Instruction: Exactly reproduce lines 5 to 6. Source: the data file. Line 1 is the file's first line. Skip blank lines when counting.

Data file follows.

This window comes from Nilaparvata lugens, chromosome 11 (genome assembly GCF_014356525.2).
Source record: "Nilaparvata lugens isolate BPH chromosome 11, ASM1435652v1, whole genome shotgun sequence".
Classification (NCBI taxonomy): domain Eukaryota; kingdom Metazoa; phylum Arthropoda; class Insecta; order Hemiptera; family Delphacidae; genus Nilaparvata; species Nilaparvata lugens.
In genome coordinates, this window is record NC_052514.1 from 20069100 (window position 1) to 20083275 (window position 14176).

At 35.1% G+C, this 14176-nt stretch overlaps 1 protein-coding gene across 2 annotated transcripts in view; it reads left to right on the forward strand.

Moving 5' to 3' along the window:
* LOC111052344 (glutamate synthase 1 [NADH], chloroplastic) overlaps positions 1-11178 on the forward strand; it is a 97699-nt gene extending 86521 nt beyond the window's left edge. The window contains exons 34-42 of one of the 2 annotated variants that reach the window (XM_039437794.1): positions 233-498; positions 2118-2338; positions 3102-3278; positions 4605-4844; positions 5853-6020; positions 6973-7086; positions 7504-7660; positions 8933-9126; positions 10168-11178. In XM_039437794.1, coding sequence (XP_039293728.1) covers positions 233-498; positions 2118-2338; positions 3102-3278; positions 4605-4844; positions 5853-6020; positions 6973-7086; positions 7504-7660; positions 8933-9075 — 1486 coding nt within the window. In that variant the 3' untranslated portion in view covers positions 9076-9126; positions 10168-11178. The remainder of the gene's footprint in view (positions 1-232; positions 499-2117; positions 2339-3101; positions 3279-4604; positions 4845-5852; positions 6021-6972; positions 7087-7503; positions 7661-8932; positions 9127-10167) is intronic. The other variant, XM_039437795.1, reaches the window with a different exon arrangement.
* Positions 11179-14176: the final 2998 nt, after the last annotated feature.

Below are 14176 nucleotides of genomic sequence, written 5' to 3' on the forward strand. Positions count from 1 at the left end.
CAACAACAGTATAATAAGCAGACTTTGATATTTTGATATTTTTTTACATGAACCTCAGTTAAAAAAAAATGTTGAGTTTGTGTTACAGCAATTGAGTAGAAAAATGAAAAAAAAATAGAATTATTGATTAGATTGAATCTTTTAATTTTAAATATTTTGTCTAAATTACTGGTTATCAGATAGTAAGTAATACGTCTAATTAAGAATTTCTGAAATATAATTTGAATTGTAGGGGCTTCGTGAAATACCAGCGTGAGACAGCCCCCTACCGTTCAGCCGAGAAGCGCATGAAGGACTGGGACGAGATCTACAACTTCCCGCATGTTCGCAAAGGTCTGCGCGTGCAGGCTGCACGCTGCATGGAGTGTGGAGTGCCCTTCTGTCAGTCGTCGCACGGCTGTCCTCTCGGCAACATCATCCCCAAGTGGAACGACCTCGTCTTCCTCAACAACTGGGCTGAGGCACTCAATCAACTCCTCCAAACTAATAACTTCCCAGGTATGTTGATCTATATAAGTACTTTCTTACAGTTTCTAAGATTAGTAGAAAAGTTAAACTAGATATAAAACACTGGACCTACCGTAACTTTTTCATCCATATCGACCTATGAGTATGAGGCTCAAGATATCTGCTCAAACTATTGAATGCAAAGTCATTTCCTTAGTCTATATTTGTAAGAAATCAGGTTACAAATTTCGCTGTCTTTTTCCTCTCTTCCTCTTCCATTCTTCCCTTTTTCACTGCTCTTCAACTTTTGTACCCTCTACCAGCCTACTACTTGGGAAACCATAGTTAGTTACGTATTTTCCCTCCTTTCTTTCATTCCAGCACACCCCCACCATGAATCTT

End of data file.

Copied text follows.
At 35.1% G+C, this 14176-nt stretch overlaps 1 protein-coding gene across 2 annotated transcripts in view; it reads left to right on the forward strand.

Moving 5' to 3' along the window: